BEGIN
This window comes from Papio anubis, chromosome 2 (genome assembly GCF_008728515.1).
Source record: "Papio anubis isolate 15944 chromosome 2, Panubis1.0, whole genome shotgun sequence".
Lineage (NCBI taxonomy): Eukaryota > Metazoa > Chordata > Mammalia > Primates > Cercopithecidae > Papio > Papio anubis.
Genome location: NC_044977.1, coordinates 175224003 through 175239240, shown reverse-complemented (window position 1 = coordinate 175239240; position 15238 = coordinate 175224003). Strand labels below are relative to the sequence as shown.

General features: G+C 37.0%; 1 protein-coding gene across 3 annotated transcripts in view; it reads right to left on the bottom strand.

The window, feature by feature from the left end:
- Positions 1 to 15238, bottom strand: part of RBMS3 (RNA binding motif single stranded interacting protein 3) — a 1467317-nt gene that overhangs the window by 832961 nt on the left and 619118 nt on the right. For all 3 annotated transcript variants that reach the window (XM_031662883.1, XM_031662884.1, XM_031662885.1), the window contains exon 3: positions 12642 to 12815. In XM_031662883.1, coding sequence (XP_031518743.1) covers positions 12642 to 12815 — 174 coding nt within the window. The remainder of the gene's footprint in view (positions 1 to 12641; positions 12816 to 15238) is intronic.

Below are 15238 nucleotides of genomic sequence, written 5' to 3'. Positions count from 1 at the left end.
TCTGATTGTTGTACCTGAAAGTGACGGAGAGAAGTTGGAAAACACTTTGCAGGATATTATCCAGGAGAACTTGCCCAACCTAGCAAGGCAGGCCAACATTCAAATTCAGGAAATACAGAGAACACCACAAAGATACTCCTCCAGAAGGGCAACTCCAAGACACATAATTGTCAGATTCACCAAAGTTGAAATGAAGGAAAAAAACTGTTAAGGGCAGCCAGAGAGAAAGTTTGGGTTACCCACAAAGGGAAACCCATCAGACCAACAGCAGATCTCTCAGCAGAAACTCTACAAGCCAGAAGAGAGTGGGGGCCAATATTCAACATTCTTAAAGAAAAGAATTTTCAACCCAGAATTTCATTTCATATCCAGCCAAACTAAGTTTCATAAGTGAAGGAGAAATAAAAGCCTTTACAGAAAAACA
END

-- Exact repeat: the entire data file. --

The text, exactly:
This window comes from Papio anubis, chromosome 2 (genome assembly GCF_008728515.1).
Source record: "Papio anubis isolate 15944 chromosome 2, Panubis1.0, whole genome shotgun sequence".
Lineage (NCBI taxonomy): Eukaryota > Metazoa > Chordata > Mammalia > Primates > Cercopithecidae > Papio > Papio anubis.
Genome location: NC_044977.1, coordinates 175224003 through 175239240, shown reverse-complemented (window position 1 = coordinate 175239240; position 15238 = coordinate 175224003). Strand labels below are relative to the sequence as shown.

General features: G+C 37.0%; 1 protein-coding gene across 3 annotated transcripts in view; it reads right to left on the bottom strand.

The window, feature by feature from the left end:
- Positions 1 to 15238, bottom strand: part of RBMS3 (RNA binding motif single stranded interacting protein 3) — a 1467317-nt gene that overhangs the window by 832961 nt on the left and 619118 nt on the right. For all 3 annotated transcript variants that reach the window (XM_031662883.1, XM_031662884.1, XM_031662885.1), the window contains exon 3: positions 12642 to 12815. In XM_031662883.1, coding sequence (XP_031518743.1) covers positions 12642 to 12815 — 174 coding nt within the window. The remainder of the gene's footprint in view (positions 1 to 12641; positions 12816 to 15238) is intronic.

Below are 15238 nucleotides of genomic sequence, written 5' to 3'. Positions count from 1 at the left end.
TCTGATTGTTGTACCTGAAAGTGACGGAGAGAAGTTGGAAAACACTTTGCAGGATATTATCCAGGAGAACTTGCCCAACCTAGCAAGGCAGGCCAACATTCAAATTCAGGAAATACAGAGAACACCACAAAGATACTCCTCCAGAAGGGCAACTCCAAGACACATAATTGTCAGATTCACCAAAGTTGAAATGAAGGAAAAAAACTGTTAAGGGCAGCCAGAGAGAAAGTTTGGGTTACCCACAAAGGGAAACCCATCAGACCAACAGCAGATCTCTCAGCAGAAACTCTACAAGCCAGAAGAGAGTGGGGGCCAATATTCAACATTCTTAAAGAAAAGAATTTTCAACCCAGAATTTCATTTCATATCCAGCCAAACTAAGTTTCATAAGTGAAGGAGAAATAAAAGCCTTTACAGAAAAACA